What you need to know before applying for a trade mark

A trade mark can be registered quickly online. But those who submit an application without doing prior research put their young brand at risk and may lose a lot of time and money.

Avoid legal conflicts by doing your research before filing a trade mark application. Photo: iStock
Avoid legal conflicts by doing your research before filing a trade mark application. Photo: iStock

Company A’s trade mark is registered in the Swiss trade mark register. A few days later, an email lands in from Company B’s attorney. What happened? The head of Company A only wanted to protect his trade mark. If he had checked beforehand, the entrepreneur would have found that the name already existed in the register. This example shows that anyone who doesn’t do sufficient research before applying for a trade mark can swiftly end up in conflict with third parties that claim that their trade mark has been infringed, for example. The following are the key steps to being well prepared.


A protection strategy lays the foundation

Before registering a trade mark, you need to develop a trade mark strategy. It determines the future actions of the trade mark owner and/or the future use of the trade mark. For example, the strategy stipulates the responsibilities for trade mark protection in the company. It also includes the trade mark type and the country and goods and services for which the trade mark should be protected.


Determine the trade mark category and type

Here comes the creative part of the preparatory work. Every applicant finds themselves asking “What trade mark do I want? Should it be just a word, an image or both?” There is a wide range of options, as previously discussed in this article. The individual trade mark is the most common category of trade mark. This means that the natural or legal person named as the applicant is the owner of the trade mark. The next step is to identify the trade mark type. In addition to images (logos) and letters, special types of trade marks such as three-dimensional signs and short melodies can also be registered as trade marks.


Research first, then register

Do you remember Company A from the beginning of the article? The brand manager would want to pay close attention to this section. One key takeaway – before applying, he should have checked whether the proposed trade mark infringes third-party rights (risk of conflict), for example rights to earlier trade marks. It’s also important to do this because when the Swiss Federal Institute of Intellectual Property (IPI) examines an application, it does not check whether identical or similar trade marks are already registered.


You can find this out yourself by looking in the Swiss trade mark register to see if someone is already using a similar or identical trade mark. However, the register only contains trade mark entries that have been filed directly in Switzerland. You can also use the Madrid Monitor, to find out which trade marks were first registered abroad and later extended to Switzerland.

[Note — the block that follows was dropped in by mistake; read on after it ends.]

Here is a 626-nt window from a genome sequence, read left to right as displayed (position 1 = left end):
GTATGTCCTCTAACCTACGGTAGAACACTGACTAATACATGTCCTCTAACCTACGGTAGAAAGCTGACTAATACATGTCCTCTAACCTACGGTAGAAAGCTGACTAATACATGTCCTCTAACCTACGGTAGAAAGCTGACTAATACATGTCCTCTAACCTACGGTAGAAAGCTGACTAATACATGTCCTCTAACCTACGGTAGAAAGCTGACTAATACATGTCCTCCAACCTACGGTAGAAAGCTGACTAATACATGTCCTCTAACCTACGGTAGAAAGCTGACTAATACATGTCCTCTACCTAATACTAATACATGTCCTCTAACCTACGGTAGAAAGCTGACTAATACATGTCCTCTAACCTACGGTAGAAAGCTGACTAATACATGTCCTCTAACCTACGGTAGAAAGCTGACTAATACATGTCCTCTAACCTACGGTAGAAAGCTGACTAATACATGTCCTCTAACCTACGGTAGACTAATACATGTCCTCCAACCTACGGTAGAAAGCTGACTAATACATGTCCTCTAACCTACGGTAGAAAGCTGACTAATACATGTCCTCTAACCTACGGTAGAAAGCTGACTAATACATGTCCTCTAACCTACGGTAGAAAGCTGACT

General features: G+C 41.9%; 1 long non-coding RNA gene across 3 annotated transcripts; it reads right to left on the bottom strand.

When doing a search, it’s important to remember that, without special software, it’s almost impossible to find all relevant trade marks independently. In addition, you would need to have a knowledge of trade mark law in order to interpret the results. Carrying out a search yourself as described here is a good first step. If you find entries from competitors here, you know that there is a potential risk. Every applicant should carefully consider getting support from a trade mark consultant, for example. In addition to this, some companies offer professional trade mark searches. These services cost money but it can become much more expensive if you run into legal problems with your trade mark.


What do you want your trade mark to protect?

A trade mark protects the labelling (e.g. logo) of products or services. Therefore, the goods and services for which trade mark protection is claimed must be listed in the trade mark application. The selected goods and services must be grouped thematically according to the requirements of an international agreement (Nice Classification) – based on a predefined classification. You can also use the classification tool, to search for suitable terms to help place the product or service in the right class. Anyone who submits a correct list benefits from an express initial examination.


The list of goods and services cannot be extended once the trade mark has been registered. However, individual goods or services or entire classes can be removed. Time and time again, applicants select additional goods, services or entire classes for later use. This is not only costly, but it’s also of little benefit because after it is entered in the trade mark register, the obligation to use the trade mark applies. The trade mark must be used within five years and three months.


For all the steps outlined above, it is advisable to consult a specialist (trade mark consultant/trade mark attorney).


Info on trade mark protection

  • The Swiss Federal Institute of Intellectual Property (IPI) does not check whether an identical or similar sign has already been filed or registered.
  • Before applying, it’s important to carry out a search to be on the safe side. It's up to the legal entity to assert its rights.
  • Once the trade mark has been applied for, it is provisionally protected until it is eventually registered.
  • Claims for protection against third parties can only be asserted after registration. However, it’s the filing date that determines who holds the earlier right.


More information – protecting your trade mark

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